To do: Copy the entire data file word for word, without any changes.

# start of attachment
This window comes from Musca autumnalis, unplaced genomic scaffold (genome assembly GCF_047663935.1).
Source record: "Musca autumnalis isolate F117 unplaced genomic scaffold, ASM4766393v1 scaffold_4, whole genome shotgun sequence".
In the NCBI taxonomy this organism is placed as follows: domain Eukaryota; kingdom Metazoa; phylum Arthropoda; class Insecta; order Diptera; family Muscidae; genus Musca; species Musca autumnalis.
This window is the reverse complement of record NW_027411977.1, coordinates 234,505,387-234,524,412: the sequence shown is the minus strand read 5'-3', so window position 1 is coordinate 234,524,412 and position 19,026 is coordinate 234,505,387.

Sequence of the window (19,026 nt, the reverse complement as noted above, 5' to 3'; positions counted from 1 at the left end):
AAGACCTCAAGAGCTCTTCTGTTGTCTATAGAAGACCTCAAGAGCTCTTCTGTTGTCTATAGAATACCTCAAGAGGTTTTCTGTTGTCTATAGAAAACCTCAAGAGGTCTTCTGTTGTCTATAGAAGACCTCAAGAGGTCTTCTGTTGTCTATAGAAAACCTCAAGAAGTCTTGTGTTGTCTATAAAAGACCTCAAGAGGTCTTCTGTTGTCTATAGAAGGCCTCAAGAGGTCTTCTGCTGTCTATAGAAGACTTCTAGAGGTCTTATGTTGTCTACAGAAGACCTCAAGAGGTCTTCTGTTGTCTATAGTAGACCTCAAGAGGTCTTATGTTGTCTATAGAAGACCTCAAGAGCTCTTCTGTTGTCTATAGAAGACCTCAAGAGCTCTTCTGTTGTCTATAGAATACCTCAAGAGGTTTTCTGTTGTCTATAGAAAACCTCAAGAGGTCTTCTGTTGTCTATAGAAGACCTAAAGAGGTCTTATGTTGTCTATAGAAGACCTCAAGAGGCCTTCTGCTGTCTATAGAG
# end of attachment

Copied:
This window comes from Musca autumnalis, unplaced genomic scaffold (genome assembly GCF_047663935.1).
Source record: "Musca autumnalis isolate F117 unplaced genomic scaffold, ASM4766393v1 scaffold_4, whole genome shotgun sequence".
In the NCBI taxonomy this organism is placed as follows: domain Eukaryota; kingdom Metazoa; phylum Arthropoda; class Insecta; order Diptera; family Muscidae; genus Musca; species Musca autumnalis.
This window is the reverse complement of record NW_027411977.1, coordinates 234,505,387-234,524,412: the sequence shown is the minus strand read 5'-3', so window position 1 is coordinate 234,524,412 and position 19,026 is coordinate 234,505,387.

Sequence of the window (19,026 nt, the reverse complement as noted above, 5' to 3'; positions counted from 1 at the left end):
AAGACCTCAAGAGCTCTTCTGTTGTCTATAGAAGACCTCAAGAGCTCTTCTGTTGTCTATAGAATACCTCAAGAGGTTTTCTGTTGTCTATAGAAAACCTCAAGAGGTCTTCTGTTGTCTATAGAAGACCTCAAGAGGTCTTCTGTTGTCTATAGAAAACCTCAAGAAGTCTTGTGTTGTCTATAAAAGACCTCAAGAGGTCTTCTGTTGTCTATAGAAGGCCTCAAGAGGTCTTCTGCTGTCTATAGAAGACTTCTAGAGGTCTTATGTTGTCTACAGAAGACCTCAAGAGGTCTTCTGTTGTCTATAGTAGACCTCAAGAGGTCTTATGTTGTCTATAGAAGACCTCAAGAGCTCTTCTGTTGTCTATAGAAGACCTCAAGAGCTCTTCTGTTGTCTATAGAATACCTCAAGAGGTTTTCTGTTGTCTATAGAAAACCTCAAGAGGTCTTCTGTTGTCTATAGAAGACCTAAAGAGGTCTTATGTTGTCTATAGAAGACCTCAAGAGGCCTTCTGCTGTCTATAGAG